Movie review: Disney's 'Bears' is way too warm, fuzzy but still watchable

SAN FRANCISCO CHRONICLEApril 18, 2014 

Film Review Bears

Mama bear Sky and her cub, Scout, in the Disney nature documentary “Bears.”

ADAM CHAPMAN — AP

  • BEARS •• 1/2•

    Rated: G. Starring: John C. Reilly. Director: Alastair Fothergill, Keith Scholey. Running time: 86 minutes. Theaters: Edwards 22, Edwards 14 and Edwards 12 in Nampa, Majestic 18 and Village Cinema in Meridian.

Having a rough week with the kids? I know a mother grizzly bear that would be happy to trade places.

"Bears" features a grizzly named Sky, who travels from snow-covered mountains to salmon spawning grounds, protecting two cubs we're told have a 50 percent chance of dying before adulthood. Food is hard to find, and papa bear is nowhere to be found - presumably robbing picnic baskets somewhere with no plans to contribute child support.

The new Disney nature film lacks the fortuitous plot turns found in previous Disney documentaries, resulting in some awkward (and possibly deceptive) editing.

But the movie has a strong protagonist and impressive footage, and the educational core is unsullied. It's impressive in this age of Pokemon battles that a G-rated documentary can still command a 6-year-old's attention for 86 minutes.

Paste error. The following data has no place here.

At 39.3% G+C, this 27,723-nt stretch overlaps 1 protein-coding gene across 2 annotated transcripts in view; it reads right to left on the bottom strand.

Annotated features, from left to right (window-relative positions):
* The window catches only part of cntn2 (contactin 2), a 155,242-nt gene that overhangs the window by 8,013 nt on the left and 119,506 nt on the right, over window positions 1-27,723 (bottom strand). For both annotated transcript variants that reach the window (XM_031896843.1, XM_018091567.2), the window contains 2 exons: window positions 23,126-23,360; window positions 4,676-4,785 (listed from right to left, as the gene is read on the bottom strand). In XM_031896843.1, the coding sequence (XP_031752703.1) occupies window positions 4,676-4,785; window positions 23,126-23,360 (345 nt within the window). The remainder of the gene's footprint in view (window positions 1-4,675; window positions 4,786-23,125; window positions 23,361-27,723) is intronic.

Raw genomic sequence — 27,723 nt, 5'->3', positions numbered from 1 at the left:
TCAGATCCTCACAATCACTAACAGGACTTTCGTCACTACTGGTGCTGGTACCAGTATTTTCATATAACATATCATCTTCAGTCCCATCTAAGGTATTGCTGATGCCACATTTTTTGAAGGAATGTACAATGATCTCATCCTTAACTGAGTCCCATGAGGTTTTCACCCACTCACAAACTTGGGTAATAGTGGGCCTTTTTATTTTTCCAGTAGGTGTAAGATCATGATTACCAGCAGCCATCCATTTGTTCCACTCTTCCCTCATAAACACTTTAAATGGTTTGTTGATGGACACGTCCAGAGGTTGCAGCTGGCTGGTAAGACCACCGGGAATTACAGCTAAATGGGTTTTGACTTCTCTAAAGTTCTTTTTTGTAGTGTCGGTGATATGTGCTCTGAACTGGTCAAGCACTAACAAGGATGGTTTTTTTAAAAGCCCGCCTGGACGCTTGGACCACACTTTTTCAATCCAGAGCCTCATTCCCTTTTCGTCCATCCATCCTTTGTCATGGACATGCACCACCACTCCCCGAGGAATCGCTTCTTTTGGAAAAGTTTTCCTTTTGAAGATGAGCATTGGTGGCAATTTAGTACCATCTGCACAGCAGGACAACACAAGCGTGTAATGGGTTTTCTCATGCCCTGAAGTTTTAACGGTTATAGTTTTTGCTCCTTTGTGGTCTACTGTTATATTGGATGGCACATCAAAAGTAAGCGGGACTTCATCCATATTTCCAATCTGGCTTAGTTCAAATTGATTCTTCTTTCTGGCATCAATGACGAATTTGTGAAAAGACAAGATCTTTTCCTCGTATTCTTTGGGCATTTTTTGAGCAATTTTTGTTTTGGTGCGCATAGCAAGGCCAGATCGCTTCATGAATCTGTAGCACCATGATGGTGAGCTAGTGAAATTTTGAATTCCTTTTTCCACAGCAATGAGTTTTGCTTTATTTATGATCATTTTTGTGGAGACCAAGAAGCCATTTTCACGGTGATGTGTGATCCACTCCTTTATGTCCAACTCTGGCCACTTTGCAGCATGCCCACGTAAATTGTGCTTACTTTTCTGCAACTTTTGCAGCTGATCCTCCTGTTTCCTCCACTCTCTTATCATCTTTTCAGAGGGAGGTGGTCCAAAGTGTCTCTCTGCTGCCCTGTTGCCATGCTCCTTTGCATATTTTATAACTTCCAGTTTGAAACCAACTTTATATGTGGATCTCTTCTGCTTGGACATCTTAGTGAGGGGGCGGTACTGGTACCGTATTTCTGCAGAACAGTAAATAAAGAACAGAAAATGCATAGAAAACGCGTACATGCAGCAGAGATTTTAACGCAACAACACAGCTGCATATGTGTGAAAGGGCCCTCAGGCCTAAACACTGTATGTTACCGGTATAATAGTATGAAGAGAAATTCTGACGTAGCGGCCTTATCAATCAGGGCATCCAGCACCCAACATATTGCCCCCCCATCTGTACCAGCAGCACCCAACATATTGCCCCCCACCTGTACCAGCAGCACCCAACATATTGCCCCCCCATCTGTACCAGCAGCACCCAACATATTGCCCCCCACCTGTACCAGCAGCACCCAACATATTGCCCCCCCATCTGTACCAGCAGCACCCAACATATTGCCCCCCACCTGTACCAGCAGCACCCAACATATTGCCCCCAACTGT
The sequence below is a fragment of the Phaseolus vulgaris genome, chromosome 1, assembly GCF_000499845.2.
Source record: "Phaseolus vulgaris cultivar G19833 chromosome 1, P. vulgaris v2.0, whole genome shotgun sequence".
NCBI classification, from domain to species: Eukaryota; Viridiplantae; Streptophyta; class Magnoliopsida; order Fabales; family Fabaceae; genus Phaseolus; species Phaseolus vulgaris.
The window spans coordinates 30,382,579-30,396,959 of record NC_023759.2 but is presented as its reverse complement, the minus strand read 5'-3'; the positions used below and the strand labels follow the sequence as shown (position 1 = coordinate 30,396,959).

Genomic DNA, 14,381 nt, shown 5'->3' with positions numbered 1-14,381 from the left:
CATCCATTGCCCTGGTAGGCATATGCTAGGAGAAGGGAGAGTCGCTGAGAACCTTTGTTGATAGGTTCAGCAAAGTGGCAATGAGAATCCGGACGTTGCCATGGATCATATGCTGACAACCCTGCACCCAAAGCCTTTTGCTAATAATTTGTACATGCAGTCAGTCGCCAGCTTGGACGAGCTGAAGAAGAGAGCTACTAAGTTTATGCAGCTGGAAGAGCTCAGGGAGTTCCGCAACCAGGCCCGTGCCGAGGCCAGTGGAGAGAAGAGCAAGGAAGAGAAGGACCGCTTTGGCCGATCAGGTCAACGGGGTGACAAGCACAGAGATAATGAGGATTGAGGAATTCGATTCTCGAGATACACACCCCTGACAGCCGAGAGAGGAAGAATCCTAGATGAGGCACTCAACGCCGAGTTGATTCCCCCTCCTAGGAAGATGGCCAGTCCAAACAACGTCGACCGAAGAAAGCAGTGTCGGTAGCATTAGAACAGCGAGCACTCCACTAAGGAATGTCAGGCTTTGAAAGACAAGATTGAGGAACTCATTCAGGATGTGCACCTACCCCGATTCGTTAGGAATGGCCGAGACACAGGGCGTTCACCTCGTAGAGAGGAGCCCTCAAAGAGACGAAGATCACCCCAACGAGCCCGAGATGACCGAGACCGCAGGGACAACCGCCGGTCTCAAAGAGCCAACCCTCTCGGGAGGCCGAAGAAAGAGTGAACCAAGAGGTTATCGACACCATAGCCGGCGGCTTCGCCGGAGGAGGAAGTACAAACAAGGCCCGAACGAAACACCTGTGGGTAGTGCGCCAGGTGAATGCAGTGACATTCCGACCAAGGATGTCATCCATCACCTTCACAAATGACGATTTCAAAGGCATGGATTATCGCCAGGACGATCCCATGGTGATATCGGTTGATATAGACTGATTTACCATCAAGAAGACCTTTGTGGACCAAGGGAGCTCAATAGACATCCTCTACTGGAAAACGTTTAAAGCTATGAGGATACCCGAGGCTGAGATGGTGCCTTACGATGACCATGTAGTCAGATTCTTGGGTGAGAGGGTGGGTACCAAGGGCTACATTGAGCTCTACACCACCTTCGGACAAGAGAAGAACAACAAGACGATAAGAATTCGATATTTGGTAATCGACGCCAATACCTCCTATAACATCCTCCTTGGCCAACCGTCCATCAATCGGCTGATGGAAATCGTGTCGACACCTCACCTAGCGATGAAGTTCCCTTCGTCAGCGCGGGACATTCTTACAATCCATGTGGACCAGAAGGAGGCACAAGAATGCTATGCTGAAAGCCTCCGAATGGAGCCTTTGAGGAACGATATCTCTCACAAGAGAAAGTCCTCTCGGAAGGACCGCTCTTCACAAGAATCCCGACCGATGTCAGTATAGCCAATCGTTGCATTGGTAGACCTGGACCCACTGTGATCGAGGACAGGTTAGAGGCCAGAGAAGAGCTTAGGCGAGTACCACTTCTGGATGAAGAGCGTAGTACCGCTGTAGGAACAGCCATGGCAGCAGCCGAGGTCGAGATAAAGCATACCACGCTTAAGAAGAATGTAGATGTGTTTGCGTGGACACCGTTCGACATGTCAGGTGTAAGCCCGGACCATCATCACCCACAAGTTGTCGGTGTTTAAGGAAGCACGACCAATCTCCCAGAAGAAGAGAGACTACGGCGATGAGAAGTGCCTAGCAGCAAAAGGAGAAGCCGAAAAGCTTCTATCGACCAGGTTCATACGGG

On paper, Sky's journey in the Alaskan wilderness with her cubs Scout and Amber is as harrowing as a Cormac McCarthy novel. Starvation is an imminent reality, and foes including a cannibal-minded outcast bear roam the countryside. For reasons never made completely clear, Sky appears to have been exiled from the main bear community.

In contrast to this stark situation, nature documentary veterans Alastair Fothergill and Keith Scholey play the high jinks to near-smothering levels. The cubs are used almost exclusively for comic relief.

Family-friendly cinema has its downside. "Bears" continues the unfortunate tradition of interpreting animal behavior in human terms.

A low point comes during a mating discussion, when burlesque music is played while the narration jokes about a male bear's pickup artist "game."

But it's a compromise that viewers with kids will be able to live with.

Fothergill seemed to get luckier with "Chimpanzee," still the best of the recent Disneynature documentaries. That 2012 film featured a chess-like chimpanzee turf war, and an orphaned chimp that gets a life-affirming happy ending. It appears that events outside of filmmaker control were less dramatic in "Bears," and exaggerated tension-building is the result. (Examples: A drowning scare and a lost cub scene appear to be following reality show rules when it comes to the edits.)

The quieter moments are much better. Fothergill, Scholey and their crew get impressively close to hungry and on-edge animals that could kill a human with a casual backhand.

These crews are pros, the cinematography is frequently spectacular, and as these documentaries continue ("Monkey Kingdom" looks promising in 2015), the constantly improving technology allows for a more intimate experience.

Playful narration is provided by John C. Reilly.

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